Mr Fani-Kayode wants British airlines to stop being rude to Nigerian customers! Are you kidding me? We always complain that we're being treated like dirt by the airlines. There was a time I was convinced that we didn't just get the worst service, but also the worst aircraft. But you know what? If we behave like cattle, we can only expect to be treated like cattle. Nigerians deserve every electric prod, every scolding, every mistreatment they receive at airports.
No doubt, the enlightened ones will carp on about how they're civilised and they shouldn't be treated badly simply because their compatriots are acting like prats. Anyone who's ever travelled to Nigeria knows the drill. Passengers don't wait until Nigeria to "behave like Nigerians", they flip mode at Heathrow Terminal 3. The simple matter of weighing luggage becomes akin to buying £10 worth of cow leg - put a bit more, take off some, shave a bit on the side. Because you're going to Nigeria, people suddenly start claiming that you're related to them, and could you please take this to my grandfather in Adamwa. They meet you at the airport with a small fridge stuffed with Primark clothes and Tesco plastic bags.
Then you go to counter and start pleading with them to allow you carry two pieces of luggage weighing 38kg each for free, when the allowance is and has always been 32kg. You're one person. The heavily made up woman behind the till smiles through the ordeal. Then she realises she has to deal with nearly 300 people with similarly outrageous claims. There are people arguing about who arrived first and, "madam, lemme just pass through this side". Which Nigerian in the UK calls another Nigerian "madam"?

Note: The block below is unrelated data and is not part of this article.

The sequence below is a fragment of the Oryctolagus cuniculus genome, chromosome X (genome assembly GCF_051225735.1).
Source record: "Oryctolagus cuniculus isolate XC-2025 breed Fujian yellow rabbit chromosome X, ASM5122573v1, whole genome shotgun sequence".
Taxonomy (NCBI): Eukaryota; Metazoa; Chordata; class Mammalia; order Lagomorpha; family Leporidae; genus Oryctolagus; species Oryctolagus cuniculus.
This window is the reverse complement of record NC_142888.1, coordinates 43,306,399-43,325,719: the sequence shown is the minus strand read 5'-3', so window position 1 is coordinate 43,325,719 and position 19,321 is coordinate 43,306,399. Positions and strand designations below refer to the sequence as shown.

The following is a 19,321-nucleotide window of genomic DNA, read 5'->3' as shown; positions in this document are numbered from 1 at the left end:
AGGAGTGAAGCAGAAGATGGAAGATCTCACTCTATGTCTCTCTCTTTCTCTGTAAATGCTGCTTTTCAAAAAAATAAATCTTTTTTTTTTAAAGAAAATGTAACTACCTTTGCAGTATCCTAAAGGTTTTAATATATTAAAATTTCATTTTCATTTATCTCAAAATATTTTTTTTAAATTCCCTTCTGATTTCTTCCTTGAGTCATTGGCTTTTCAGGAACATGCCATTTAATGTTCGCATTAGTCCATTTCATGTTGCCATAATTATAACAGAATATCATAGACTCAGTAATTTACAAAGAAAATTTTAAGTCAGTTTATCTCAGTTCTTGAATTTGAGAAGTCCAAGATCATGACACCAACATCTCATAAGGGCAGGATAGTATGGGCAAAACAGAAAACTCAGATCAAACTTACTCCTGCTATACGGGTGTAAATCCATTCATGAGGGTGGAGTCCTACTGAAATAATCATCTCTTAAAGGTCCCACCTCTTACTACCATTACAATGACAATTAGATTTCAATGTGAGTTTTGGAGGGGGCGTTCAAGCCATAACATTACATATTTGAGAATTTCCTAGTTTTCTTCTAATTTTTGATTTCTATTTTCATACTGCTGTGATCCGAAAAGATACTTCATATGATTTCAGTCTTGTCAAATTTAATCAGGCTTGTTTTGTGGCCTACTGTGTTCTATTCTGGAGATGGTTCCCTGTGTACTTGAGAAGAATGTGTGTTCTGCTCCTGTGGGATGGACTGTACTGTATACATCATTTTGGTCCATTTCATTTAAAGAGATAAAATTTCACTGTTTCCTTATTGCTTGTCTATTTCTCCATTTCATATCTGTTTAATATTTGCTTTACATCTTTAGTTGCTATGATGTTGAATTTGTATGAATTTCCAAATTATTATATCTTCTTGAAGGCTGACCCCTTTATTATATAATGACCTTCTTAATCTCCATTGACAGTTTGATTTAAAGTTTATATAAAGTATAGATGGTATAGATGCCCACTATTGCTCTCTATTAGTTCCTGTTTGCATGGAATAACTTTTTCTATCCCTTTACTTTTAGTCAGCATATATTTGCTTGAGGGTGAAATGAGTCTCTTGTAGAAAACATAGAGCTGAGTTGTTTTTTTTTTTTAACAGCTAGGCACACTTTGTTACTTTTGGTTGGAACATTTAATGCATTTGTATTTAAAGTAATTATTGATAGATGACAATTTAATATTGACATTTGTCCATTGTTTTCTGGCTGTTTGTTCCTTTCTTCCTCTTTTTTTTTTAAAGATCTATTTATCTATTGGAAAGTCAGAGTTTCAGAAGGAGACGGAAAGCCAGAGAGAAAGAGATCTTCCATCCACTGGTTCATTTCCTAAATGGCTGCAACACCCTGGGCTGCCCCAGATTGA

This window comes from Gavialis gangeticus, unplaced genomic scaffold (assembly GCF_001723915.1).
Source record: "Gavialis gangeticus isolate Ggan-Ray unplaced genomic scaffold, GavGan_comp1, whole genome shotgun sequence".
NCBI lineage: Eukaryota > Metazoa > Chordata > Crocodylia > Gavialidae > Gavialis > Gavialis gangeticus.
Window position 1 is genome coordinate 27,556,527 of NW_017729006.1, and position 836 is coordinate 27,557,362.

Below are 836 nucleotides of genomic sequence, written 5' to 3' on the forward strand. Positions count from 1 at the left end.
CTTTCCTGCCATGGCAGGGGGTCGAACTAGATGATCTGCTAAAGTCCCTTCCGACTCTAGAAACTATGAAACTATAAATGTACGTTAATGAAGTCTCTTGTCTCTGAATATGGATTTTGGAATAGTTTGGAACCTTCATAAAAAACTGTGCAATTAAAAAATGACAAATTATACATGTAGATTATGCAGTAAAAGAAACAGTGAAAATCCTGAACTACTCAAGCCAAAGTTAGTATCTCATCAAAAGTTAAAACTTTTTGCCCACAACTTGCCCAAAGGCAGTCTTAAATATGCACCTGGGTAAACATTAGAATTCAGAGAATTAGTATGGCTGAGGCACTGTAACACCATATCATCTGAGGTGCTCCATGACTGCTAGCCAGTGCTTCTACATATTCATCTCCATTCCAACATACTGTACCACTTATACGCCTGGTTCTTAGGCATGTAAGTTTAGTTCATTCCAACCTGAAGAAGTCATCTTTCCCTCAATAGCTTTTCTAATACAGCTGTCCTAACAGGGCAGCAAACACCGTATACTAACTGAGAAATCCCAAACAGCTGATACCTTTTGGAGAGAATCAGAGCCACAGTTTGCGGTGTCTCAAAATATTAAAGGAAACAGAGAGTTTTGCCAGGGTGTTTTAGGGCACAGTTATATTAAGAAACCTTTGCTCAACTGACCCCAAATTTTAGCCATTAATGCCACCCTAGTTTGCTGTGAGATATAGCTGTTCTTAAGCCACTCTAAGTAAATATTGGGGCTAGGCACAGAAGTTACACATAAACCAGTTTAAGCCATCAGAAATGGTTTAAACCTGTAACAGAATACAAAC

If the plane - by some miracle - is exactly on time, the air stewards have to contend with a babelic cacophony of loud languages. And then there is the fisticuffs. I remember a fight nearly breaking once on a transit flight at the airport in Accra, shortly before taking off for Lagos. "I will beat you here, this is not Europe oh!" The passengers land at their final destination, and before the planes stops taxiing, before the lights saying "keep seat belts fastened" are switched off, people are up and about and getting their luggage out. And Mr Fani-Kayode wants BA and Virgin to be polite to this lot?
People who work in airlines tend to be the most patient of people. It takes a lot to push an airline employee to the limit. If you rub someone up the wrong way at 30,000ft, the consequences could be dire. It's good that our minister of aviation is finally taking an interest in passenger welfare, even though I have this silly idea that keeping them alive is slightly more important.
These BA and Virgin employees are a product of Nigerian influence. They probably now have the ability to "flip mode" when in a Nigerian environment. Believe me, they don't treat other African airlines as badly as they do Nigeria. We should do unto Virgin and British Airways, as we would have them do unto us.